The Worker and Family Support Subcommittee at the Ways and Means Committee in the U.S. House of Representatives invited Jim Sullivan, the Gilbert F. Schaefer College Professor of Economics and co-founder of the Wilson Sheehan Lab For Economic Opportunities at the University of Notre Dame, to testify at its upcoming hearing “Health Profession Opportunity Grants: Past Successes and Future Uses.” The hearing will take place on at 2 p.m. EST Wednesday (March 10) and will be accessible via this link.
Health profession opportunity grants, known as HPOGs are competitive grants awarded to organizations to provide education, training and supportive services to low-income individuals so they can obtain the credentials and skills needed for occupations in the health care field. The intended benefit is twofold: to fill the shortage of health care workers in communities across the country, and to help low-income individuals get out of poverty.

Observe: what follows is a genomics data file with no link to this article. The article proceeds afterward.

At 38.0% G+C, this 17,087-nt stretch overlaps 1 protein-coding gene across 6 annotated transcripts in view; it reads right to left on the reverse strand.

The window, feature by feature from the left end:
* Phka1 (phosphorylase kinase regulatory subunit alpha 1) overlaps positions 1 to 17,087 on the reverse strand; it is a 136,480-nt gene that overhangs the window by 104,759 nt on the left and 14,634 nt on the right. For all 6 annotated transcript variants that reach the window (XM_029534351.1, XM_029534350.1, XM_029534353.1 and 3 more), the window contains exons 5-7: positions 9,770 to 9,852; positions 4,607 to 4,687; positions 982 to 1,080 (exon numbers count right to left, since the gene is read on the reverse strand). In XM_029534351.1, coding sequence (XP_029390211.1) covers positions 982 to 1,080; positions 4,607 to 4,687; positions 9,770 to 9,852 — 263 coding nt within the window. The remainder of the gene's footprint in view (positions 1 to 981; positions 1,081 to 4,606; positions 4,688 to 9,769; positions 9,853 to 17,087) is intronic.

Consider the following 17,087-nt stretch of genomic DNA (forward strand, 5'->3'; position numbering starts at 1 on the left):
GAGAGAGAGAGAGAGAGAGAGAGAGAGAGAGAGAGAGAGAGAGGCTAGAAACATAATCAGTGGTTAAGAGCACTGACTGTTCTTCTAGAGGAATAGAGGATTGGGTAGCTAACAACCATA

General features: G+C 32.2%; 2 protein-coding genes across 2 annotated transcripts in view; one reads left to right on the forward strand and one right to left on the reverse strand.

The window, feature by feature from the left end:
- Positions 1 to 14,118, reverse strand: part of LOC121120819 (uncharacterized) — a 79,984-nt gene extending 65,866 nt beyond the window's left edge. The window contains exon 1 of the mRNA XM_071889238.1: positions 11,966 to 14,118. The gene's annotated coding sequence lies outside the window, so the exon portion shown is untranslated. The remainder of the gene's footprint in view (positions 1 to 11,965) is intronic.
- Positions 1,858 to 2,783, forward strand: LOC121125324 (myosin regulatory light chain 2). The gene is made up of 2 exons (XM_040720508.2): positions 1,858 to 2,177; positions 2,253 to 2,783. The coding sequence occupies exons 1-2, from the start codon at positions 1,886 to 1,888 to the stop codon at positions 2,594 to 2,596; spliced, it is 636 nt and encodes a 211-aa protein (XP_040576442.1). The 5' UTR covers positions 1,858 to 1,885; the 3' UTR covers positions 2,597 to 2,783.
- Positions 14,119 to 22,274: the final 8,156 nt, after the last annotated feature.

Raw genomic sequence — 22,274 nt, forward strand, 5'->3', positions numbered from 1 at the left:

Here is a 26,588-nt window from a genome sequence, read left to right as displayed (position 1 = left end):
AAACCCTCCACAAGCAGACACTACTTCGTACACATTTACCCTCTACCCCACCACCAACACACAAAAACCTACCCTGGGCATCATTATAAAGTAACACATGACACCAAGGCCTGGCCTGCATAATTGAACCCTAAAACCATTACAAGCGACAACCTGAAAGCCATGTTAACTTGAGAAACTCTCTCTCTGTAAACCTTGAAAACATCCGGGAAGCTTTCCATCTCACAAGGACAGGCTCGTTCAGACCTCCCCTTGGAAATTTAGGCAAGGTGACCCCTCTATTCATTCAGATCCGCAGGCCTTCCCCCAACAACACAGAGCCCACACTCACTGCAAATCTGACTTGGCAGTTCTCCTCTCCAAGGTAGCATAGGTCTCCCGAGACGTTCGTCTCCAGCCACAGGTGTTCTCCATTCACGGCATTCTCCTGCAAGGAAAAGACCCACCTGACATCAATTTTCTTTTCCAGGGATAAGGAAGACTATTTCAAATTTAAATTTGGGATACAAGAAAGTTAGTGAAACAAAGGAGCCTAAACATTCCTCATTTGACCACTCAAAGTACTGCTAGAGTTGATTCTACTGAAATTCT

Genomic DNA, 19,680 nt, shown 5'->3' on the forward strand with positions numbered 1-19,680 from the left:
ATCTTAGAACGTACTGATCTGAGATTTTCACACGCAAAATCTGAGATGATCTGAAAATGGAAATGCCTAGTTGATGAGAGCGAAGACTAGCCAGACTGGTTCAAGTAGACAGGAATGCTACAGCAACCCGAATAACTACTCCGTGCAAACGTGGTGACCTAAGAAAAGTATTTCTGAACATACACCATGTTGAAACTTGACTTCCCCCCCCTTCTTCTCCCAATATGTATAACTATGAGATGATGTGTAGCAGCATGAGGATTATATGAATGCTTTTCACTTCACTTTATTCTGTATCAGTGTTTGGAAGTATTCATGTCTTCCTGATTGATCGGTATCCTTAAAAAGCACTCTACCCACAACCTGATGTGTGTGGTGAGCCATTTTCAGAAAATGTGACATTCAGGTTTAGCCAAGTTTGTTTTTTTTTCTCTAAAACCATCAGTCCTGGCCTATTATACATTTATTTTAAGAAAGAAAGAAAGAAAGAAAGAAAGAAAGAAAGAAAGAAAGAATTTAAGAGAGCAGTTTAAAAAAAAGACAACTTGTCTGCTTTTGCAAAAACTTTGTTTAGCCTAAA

A national evaluation of the HPOG program found no impact on employment or earnings outcomes of recipients. However, this national evaluation approach was flawed. HPOGs themselves are not an intervention or service model; they are a funding source. The evaluation used pooled data from dozens of different HPOG recipients — all with different career pathways, approaches and service partners — making it impossible to identify those programs that might be getting better results.
With this hearing, the subcommittee seeks to understand how to modify the HPOG evaluation approach to focus evaluations at the community level, so it can truly know which HPOG-funded programs are performing well, what models work best to help low-income adults prepare for and enter stable and sustaining health care careers, and how to direct future investment for maximum impact.
During his testimony, Sullivan will draw on the Lab For Economic Opportunities’ experience evaluating interventions with service-provider partners across the country to illustrate different evaluation approaches that can best identify effective models at the community level. He will also share promising emerging evidence on existing programs that help people move from poverty to self-sufficiency. Sullivan has been researching the impact of domestic anti-poverty programs for 20 years.
Originally published at news.nd.edu.